Personal Protective Equipment: Good Intentions and Unintended Consequences
Updated: Apr 27
By Chris Higgins
The ongoing COVID-19 pandemic has brought both personal hygiene and personal protective equipment (PPE) to a new level of awareness among the general public. Everywhere you look, you see people wearing all types of masks, ranging from cloth bandanas to N-95 masks.
However, the most frequently used PPE I have noticed are latex or nitrile gloves, which are increasingly being worn by store cashiers and restaurant workers. Although disposable gloves are worn with good intentions to protect against the transmission of diseases, they can still very easily spread disease when used improperly.
As an environmental consultant with 30+ years of experience, I have worked with all manner of hazardous media. I have also received extensive training in the selection, donning, and doffing of PPE, from simple nitrile gloves to Tyvek hazmat suits. Proper use of PPE is critical to safety. Improper use (or disposal) can expose the wearer and/or waste disposal personnel to hazardous materials.
In the EHS field, we perform sampling for a wide range of hazardous chemicals, metals, bacteria, fungi, and, in some cases, viruses. We wear gloves when sampling and follow very specific protocols. For instance:
Hands should be thoroughly cleaned prior to donning a pair of gloves
Gloves should be changed between samples to prevent cross contamination
When exchanging gloves, they must be removed using a technique that minimizes the likelihood of transferring contamination onto the hands and/or body of the wearer
Users should not touch their body, especially the face, while wearing gloves
Gloves should be discarded appropriately
Proper protocols and awareness of cross-contamination are two aspects of PPE usage that frequently elude people who lack training. Here is an example:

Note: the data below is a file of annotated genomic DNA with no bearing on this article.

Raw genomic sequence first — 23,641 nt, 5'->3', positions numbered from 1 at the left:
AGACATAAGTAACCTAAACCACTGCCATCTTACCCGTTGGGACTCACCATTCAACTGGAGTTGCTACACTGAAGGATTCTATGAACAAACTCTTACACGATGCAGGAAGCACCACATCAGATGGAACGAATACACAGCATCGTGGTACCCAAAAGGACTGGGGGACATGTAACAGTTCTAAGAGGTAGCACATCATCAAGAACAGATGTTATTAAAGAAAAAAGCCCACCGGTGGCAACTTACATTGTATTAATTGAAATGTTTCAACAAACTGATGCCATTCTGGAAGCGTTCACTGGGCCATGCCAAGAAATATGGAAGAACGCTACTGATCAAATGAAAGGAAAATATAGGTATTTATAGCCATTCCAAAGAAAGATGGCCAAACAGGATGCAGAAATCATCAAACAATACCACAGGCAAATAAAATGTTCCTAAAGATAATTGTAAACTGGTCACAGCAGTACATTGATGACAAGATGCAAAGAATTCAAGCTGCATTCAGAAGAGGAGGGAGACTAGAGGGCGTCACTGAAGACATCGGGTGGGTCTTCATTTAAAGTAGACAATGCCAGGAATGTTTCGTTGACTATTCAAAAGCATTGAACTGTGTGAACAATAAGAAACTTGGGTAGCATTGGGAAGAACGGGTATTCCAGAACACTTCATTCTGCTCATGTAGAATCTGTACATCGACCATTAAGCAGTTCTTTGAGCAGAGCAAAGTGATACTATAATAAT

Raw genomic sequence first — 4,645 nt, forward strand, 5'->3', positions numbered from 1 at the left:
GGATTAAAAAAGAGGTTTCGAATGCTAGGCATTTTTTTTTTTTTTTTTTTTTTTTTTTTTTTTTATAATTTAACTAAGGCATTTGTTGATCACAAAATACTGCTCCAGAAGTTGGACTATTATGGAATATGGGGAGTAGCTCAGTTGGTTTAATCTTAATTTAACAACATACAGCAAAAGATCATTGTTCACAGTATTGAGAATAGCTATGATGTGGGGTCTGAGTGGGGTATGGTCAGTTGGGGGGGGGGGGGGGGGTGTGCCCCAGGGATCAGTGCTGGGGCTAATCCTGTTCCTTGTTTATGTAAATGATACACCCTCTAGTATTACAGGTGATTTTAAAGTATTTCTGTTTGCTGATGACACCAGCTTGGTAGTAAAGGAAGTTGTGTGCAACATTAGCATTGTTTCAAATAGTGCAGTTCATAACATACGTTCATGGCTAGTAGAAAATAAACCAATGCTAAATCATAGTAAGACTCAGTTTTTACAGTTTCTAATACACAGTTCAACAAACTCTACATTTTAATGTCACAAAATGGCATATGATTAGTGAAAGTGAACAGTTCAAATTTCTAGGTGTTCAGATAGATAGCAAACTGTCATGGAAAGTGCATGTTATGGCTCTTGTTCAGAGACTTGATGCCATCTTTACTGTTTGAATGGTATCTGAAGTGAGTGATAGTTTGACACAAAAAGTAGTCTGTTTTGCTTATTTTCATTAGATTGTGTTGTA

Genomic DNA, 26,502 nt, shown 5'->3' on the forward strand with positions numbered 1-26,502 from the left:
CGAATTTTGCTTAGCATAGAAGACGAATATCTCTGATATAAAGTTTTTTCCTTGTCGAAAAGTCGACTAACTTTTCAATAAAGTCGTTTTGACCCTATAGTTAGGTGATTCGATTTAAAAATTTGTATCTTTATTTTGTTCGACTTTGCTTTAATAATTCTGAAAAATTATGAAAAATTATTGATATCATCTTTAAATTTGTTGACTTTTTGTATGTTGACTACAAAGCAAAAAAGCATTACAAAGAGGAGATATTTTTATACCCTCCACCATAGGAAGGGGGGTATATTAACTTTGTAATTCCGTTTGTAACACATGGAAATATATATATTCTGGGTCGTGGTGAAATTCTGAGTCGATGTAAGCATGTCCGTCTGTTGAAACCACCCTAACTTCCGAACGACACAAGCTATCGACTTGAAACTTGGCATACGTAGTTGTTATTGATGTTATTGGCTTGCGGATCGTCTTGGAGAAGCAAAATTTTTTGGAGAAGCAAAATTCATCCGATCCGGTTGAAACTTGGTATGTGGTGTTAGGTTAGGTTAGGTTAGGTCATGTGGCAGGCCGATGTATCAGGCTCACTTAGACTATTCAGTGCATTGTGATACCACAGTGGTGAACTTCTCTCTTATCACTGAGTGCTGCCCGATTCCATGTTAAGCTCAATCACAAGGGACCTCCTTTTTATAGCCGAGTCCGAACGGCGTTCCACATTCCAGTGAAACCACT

A female grocery store cashier wearing nitrile gloves is checking out customers. You are second in line. There are marks on the floor six feet apart so that social distancing guidelines are maintained. The male customer currently checking out is infected with COVID-19 and has handled his merchandise with unclean hands prior to placing it on the conveyor belt.
The cashier scans his items, inadvertently transferring some COVID-19 virus from the merchandise to her gloves. Next, the merchandise is bagged. The customer pays using a credit card machine, collects his bag, and leaves. Your items are next on the conveyor, and the cashier does not replace her gloves prior to scanning your items. You complete your credit card purchase, touching the same keypad as the prior customer.
If you do not clean both your hand and merchandise, you will be at risk of exposure. Meanwhile, the cashier may continue checking out several dozen customers before replacing her gloves, unknowingly contaminating many additional items. If the cashier absentmindedly touches her face during this time, she will risk exposing herself. Even if the cashier properly removes and disposes of her gloves without contaminating herself, she has still likely contaminated the products of several other customers.
To protect customers, gloves must be changed out or disinfected between each customer with no exceptions. Alternatively, the cashier could forego the gloves and instead clean her hands with disinfecting hand sanitizer in between customers. (Disinfectant must be designed for viruses and not bacteria. Studies have shown that hand sanitizers containing 60% ethanol or 70% isopropanol alcohol will inactivate viruses that are genetically related to and with similar physical properties as COVID-19).
The biggest issue with gloves is that they give people a false sense of security, which can lead to complacency. People may actually be less careful and clean their hands less often or less thoroughly when wearing gloves, because they feel protected.
Gloves are much better suited for specific tasks, such as cleaning. The gloves go on before you start cleaning and come off when you are finished. Of course, it's still very important to wash your hands after removing the gloves.
Protocols are what keep you safe. Not equipment.
Social distancing and washing your hands frequently throughout the day for 20 seconds with soap and water are your best defense against COVID-19. If you cannot wash your hands, have a bottle of disinfectant in your car and use it. It is not as effective as soap and water, but is still better than doing nothing. Most importantly, avoid touching your face, especially if you have not recently washed your hands.
Finally, don't hide in your house. One of the best things you can do to stay healthy (physically and mentally) is to get outside, enjoy the fresh air, laugh and play, and soak up the sun to get some vitamin D.
If you do decide to wear PPE, remember that it is only effective when used properly. Improper use may increase your chance of exposure rather than lessening it. If someone in a restaurant or store is wearing gloves, do not assume they are clean.